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Pittsburgh Gas Prices Dropping, Still 32 Cents Higher Than A Year Ago


Pittsburgh’s retail gasoline prices have fallen 4.2 cents per gallon over the past week, averaging $3.80.  However, that drop is just half that of the national average, which has declines between 9-10 cents per gallon to $3.67 according to PittsburghGasPrices.com.

Gregg Laskoski, a Senior Petroleum Analyst for GasBuddy.com, says that the fluctuations in gas prices are usually a matter of timing.

“We are fortunate to be at the time of year when winter blend gasoline is put back into the market… It is a cheaper gasoline to produce because it has fewer additives.”

Another Senior Petroleum Analyst for GasBuddy.com Patrick DeHaan, said this happens every year following the summer peak consumption period.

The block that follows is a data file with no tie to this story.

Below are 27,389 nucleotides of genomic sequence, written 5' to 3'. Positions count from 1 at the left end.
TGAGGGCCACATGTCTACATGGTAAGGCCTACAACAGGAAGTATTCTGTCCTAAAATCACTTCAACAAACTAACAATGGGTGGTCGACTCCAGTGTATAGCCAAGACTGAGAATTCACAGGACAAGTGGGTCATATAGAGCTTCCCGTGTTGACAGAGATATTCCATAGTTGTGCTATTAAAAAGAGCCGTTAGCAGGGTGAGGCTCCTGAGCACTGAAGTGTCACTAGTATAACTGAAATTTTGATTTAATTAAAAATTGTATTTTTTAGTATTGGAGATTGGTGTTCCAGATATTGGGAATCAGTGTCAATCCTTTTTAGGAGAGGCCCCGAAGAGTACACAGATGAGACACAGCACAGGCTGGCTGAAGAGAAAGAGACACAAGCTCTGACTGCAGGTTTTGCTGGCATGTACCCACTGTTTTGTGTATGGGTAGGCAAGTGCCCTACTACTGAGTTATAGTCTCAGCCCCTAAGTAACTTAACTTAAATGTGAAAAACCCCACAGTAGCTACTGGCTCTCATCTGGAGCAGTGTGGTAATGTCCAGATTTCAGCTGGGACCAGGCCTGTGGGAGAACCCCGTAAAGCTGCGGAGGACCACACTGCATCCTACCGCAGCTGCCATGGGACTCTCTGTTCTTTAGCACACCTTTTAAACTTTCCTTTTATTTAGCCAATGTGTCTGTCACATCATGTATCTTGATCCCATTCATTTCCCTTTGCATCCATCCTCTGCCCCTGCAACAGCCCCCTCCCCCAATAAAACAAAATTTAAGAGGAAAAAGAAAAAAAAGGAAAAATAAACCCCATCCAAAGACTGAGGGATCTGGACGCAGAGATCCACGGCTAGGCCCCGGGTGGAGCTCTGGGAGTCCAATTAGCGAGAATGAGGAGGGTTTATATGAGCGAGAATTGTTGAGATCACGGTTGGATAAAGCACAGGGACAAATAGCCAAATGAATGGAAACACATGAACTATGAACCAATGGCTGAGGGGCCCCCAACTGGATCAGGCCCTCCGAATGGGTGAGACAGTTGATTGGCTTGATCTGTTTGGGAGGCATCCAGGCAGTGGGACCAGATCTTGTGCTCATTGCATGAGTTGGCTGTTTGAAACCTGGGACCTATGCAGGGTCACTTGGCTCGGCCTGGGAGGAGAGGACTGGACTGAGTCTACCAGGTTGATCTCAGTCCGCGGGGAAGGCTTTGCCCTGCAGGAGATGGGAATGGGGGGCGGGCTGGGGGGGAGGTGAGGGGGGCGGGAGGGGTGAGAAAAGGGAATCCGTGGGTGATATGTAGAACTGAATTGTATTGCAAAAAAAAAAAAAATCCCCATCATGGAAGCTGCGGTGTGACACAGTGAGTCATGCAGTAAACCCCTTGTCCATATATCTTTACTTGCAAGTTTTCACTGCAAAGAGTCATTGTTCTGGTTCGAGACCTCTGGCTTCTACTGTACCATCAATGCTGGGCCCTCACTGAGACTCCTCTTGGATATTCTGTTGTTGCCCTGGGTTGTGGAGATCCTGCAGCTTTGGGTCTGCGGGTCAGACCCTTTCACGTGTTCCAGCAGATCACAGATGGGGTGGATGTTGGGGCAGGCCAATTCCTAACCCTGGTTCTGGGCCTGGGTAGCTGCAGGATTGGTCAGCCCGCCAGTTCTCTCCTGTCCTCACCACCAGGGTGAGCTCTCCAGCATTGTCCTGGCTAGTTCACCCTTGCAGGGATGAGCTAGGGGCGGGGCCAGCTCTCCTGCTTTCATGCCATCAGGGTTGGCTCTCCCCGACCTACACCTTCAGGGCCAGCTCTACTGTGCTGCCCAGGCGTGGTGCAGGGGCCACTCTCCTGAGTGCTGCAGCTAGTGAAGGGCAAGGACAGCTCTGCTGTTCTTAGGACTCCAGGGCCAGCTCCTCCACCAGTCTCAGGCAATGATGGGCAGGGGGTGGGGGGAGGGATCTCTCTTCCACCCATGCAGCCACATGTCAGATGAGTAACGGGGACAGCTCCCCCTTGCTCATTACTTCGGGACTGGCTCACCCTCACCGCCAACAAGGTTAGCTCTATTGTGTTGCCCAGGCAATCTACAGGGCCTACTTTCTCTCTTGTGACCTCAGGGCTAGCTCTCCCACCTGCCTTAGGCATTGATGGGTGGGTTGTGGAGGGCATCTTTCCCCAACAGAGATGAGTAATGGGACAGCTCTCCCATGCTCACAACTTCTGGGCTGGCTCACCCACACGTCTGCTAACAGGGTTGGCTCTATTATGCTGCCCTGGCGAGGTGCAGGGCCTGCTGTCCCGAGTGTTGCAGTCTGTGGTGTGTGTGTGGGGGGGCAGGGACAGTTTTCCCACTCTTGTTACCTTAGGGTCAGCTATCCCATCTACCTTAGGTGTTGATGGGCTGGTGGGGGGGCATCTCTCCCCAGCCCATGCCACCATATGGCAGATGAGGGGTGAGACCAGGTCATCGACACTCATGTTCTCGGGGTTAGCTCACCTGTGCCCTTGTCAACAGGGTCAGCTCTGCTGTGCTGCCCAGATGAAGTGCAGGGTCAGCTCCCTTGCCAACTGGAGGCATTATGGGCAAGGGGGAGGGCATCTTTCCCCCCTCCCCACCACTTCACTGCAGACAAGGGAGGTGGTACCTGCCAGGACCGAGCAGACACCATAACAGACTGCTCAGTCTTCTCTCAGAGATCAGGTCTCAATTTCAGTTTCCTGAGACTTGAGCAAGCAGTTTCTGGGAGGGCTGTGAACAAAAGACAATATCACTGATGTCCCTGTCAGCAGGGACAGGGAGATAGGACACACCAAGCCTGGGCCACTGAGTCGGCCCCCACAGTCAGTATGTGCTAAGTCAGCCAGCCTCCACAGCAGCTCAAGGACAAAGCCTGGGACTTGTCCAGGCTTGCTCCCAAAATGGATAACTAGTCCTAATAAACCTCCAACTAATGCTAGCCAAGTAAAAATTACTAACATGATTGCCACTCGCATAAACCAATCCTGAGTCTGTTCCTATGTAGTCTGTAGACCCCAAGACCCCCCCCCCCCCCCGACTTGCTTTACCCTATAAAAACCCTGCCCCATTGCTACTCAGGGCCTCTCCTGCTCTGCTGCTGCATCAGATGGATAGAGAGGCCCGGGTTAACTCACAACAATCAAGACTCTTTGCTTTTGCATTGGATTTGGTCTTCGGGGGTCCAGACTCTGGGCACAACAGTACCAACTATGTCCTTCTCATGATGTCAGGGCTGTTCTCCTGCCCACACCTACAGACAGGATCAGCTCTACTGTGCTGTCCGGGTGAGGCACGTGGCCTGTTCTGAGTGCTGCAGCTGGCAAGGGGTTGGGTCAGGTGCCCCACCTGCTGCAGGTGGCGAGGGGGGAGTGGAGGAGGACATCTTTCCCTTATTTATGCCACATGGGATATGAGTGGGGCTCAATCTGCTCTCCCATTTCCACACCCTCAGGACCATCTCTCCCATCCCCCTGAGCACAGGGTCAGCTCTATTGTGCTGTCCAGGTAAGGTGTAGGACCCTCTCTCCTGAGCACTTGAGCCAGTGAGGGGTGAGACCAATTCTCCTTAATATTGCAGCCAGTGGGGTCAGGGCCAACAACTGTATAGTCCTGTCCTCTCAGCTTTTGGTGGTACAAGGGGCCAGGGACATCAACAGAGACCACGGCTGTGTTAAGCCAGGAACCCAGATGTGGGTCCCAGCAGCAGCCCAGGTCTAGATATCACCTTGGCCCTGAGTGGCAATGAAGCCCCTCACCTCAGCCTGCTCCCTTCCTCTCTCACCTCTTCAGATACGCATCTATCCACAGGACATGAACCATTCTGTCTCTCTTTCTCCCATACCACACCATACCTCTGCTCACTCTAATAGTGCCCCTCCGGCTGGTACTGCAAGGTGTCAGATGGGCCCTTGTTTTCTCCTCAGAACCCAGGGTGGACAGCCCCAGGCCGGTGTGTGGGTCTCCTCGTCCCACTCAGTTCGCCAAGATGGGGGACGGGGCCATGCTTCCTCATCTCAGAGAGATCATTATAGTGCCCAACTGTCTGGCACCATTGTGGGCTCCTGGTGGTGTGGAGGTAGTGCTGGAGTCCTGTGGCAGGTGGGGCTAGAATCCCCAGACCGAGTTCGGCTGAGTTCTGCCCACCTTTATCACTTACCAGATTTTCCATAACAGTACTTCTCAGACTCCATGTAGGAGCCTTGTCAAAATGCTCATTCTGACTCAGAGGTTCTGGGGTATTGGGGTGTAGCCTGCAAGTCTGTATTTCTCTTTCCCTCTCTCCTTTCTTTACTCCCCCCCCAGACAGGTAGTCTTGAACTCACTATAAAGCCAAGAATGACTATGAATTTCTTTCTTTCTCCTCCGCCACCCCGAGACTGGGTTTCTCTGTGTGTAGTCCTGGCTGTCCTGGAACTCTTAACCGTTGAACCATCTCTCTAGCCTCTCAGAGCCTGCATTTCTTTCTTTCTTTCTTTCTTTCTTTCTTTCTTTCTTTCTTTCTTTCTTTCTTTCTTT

"So prices remain higher in the summer months as demand remains high. Now as we move into the fall months demand tends to drop there is less concern about refineries, supply tends to increase in the cooler months, and that puts downward pressure on prices.”

Over the last month Pittsburgh's prices have fallen 8.9 cents per gallon compared to a drop of 14.2 cents nationally. 

DeHaan thinks one of the contributing factors to the slower downward trend in Pittsburgh is the lack of competition between brands and stations.

“Sometimes there is a lack of a clear competitor in the market, and if there is no competition to whittle down prices it’s just not going to happen as fast as it does in other areas. So unfortunately, it appears as though there isn’t a station taking the lead and dropping prices in the Pittsburgh Metro Area. Hopefully that will happen in the weeks ahead but it is really tough to tell.”

DeHaan thinks the falling prices will even out.

“Bottom line here is that everybody will see very similar declines, it may just take Pittsburgh longer to get there; but we are all heading to the same area – around the mid to low $3.00 range.”

Although the prices at the pump are trending downward, Pittsburgh’s prices are 32.2 cents per gallon higher than a year ago and the national average is 20.1 cents per gallon higher than in October 2011.